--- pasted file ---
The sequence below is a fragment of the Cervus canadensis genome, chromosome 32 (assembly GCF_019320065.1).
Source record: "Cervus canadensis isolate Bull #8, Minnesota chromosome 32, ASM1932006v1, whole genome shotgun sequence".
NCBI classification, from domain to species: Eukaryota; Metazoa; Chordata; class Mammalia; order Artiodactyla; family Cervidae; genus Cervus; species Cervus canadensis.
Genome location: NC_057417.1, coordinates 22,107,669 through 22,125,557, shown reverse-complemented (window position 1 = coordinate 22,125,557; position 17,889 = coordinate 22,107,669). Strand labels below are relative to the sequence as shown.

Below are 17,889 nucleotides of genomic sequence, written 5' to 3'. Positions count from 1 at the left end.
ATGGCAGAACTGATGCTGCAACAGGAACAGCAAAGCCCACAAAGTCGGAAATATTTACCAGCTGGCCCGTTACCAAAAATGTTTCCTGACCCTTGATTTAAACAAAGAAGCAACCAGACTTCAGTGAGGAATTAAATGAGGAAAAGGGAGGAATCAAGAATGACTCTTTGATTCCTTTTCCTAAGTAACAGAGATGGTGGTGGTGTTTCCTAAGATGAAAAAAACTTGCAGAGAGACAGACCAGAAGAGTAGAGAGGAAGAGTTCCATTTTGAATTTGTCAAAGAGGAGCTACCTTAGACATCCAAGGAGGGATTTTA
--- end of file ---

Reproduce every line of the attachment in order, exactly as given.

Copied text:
The sequence below is a fragment of the Cervus canadensis genome, chromosome 32 (assembly GCF_019320065.1).
Source record: "Cervus canadensis isolate Bull #8, Minnesota chromosome 32, ASM1932006v1, whole genome shotgun sequence".
NCBI classification, from domain to species: Eukaryota; Metazoa; Chordata; class Mammalia; order Artiodactyla; family Cervidae; genus Cervus; species Cervus canadensis.
Genome location: NC_057417.1, coordinates 22,107,669 through 22,125,557, shown reverse-complemented (window position 1 = coordinate 22,125,557; position 17,889 = coordinate 22,107,669). Strand labels below are relative to the sequence as shown.

Below are 17,889 nucleotides of genomic sequence, written 5' to 3'. Positions count from 1 at the left end.
ATGGCAGAACTGATGCTGCAACAGGAACAGCAAAGCCCACAAAGTCGGAAATATTTACCAGCTGGCCCGTTACCAAAAATGTTTCCTGACCCTTGATTTAAACAAAGAAGCAACCAGACTTCAGTGAGGAATTAAATGAGGAAAAGGGAGGAATCAAGAATGACTCTTTGATTCCTTTTCCTAAGTAACAGAGATGGTGGTGGTGTTTCCTAAGATGAAAAAAACTTGCAGAGAGACAGACCAGAAGAGTAGAGAGGAAGAGTTCCATTTTGAATTTGTCAAAGAGGAGCTACCTTAGACATCCAAGGAGGGATTTTA